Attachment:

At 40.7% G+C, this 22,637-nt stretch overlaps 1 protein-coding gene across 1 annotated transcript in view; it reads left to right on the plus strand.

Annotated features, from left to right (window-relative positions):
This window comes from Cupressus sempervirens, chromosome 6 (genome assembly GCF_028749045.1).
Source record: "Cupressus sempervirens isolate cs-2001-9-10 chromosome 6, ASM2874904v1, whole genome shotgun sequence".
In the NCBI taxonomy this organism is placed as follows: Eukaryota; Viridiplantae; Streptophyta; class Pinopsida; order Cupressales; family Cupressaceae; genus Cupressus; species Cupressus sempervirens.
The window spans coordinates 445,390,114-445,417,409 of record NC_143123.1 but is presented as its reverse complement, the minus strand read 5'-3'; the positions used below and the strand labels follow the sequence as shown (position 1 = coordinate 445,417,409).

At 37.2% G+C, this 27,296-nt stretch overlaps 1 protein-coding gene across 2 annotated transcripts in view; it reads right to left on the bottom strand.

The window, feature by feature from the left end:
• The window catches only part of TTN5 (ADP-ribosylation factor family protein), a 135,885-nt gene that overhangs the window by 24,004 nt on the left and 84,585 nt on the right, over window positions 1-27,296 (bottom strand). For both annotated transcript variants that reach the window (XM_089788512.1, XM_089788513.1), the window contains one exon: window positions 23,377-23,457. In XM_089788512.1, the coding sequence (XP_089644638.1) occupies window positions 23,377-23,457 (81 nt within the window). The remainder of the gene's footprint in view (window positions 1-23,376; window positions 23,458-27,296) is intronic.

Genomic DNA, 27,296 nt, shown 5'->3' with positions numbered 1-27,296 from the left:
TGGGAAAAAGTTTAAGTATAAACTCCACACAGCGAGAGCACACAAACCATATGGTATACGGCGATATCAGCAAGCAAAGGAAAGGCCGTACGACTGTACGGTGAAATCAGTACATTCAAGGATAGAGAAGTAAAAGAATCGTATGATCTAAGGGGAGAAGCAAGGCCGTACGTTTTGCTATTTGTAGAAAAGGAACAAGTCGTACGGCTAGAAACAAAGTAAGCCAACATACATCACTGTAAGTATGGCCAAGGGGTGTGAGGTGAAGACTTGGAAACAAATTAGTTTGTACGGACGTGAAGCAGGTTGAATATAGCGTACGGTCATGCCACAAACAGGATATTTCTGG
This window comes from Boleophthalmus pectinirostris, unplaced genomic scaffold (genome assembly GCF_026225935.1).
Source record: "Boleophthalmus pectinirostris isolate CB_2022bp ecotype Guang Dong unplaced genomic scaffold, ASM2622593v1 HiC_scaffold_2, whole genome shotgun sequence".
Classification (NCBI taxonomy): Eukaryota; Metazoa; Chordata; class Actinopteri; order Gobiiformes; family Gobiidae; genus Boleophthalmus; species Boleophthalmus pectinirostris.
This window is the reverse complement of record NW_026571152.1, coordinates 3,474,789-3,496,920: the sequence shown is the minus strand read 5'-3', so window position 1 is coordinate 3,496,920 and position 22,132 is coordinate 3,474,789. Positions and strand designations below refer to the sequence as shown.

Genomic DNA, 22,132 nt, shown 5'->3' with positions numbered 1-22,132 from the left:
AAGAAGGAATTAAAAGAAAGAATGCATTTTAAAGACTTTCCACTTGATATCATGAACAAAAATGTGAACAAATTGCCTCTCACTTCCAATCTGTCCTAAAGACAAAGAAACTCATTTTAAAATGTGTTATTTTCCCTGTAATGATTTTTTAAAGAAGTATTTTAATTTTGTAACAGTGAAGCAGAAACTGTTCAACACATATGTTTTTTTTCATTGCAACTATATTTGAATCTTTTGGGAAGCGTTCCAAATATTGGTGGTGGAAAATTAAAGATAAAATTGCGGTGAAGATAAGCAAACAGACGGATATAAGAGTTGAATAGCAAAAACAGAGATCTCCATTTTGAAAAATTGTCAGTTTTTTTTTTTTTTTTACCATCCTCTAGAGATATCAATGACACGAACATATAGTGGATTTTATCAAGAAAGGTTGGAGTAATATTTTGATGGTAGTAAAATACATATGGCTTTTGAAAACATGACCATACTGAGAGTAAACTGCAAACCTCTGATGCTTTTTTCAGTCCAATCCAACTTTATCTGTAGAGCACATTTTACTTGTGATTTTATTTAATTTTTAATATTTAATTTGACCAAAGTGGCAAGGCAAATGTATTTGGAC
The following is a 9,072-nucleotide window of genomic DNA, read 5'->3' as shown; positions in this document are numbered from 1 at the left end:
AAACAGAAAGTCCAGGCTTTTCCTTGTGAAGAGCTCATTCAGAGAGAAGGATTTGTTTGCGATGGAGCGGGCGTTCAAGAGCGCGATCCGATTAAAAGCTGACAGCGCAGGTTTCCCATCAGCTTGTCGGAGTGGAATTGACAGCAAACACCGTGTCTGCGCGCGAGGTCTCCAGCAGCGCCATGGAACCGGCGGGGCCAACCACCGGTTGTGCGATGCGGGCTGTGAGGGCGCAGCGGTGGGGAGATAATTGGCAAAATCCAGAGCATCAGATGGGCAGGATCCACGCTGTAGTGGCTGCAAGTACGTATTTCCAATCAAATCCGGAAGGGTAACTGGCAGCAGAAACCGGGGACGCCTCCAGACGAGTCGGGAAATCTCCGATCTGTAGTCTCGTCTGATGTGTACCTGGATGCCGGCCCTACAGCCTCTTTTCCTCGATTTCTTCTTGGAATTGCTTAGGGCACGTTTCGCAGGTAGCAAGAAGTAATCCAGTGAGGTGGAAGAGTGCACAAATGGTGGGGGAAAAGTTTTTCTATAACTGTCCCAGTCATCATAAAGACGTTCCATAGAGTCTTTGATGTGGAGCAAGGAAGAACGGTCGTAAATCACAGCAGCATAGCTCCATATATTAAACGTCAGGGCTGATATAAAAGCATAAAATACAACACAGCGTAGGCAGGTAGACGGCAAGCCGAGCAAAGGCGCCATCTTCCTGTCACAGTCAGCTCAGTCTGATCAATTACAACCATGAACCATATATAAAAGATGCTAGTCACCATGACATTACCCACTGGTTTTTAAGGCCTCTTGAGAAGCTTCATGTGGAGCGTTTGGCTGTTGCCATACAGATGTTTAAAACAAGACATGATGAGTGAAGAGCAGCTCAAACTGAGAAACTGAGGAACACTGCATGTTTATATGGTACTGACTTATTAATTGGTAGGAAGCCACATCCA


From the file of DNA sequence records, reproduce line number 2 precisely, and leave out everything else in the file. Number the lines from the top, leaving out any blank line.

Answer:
Annotated features, from left to right (window-relative positions):